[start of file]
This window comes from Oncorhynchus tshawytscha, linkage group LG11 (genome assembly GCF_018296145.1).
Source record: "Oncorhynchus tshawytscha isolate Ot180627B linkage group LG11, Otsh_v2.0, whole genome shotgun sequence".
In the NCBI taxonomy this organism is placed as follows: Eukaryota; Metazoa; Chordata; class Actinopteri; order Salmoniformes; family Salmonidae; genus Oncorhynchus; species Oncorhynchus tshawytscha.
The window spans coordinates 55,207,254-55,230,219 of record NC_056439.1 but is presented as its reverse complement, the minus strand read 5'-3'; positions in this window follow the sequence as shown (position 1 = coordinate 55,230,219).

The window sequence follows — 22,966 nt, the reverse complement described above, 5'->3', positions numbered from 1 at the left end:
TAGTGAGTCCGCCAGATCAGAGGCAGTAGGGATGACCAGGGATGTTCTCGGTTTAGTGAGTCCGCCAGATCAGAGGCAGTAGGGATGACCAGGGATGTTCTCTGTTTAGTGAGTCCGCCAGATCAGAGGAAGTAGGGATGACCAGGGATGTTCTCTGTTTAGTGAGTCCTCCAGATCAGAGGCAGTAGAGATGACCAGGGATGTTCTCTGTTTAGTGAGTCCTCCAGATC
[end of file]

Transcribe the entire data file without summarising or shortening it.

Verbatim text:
This window comes from Oncorhynchus tshawytscha, linkage group LG11 (genome assembly GCF_018296145.1).
Source record: "Oncorhynchus tshawytscha isolate Ot180627B linkage group LG11, Otsh_v2.0, whole genome shotgun sequence".
In the NCBI taxonomy this organism is placed as follows: Eukaryota; Metazoa; Chordata; class Actinopteri; order Salmoniformes; family Salmonidae; genus Oncorhynchus; species Oncorhynchus tshawytscha.
The window spans coordinates 55,207,254-55,230,219 of record NC_056439.1 but is presented as its reverse complement, the minus strand read 5'-3'; positions in this window follow the sequence as shown (position 1 = coordinate 55,230,219).

The window sequence follows — 22,966 nt, the reverse complement described above, 5'->3', positions numbered from 1 at the left end:
TAGTGAGTCCGCCAGATCAGAGGCAGTAGGGATGACCAGGGATGTTCTCGGTTTAGTGAGTCCGCCAGATCAGAGGCAGTAGGGATGACCAGGGATGTTCTCTGTTTAGTGAGTCCGCCAGATCAGAGGAAGTAGGGATGACCAGGGATGTTCTCTGTTTAGTGAGTCCTCCAGATCAGAGGCAGTAGAGATGACCAGGGATGTTCTCTGTTTAGTGAGTCCTCCAGATC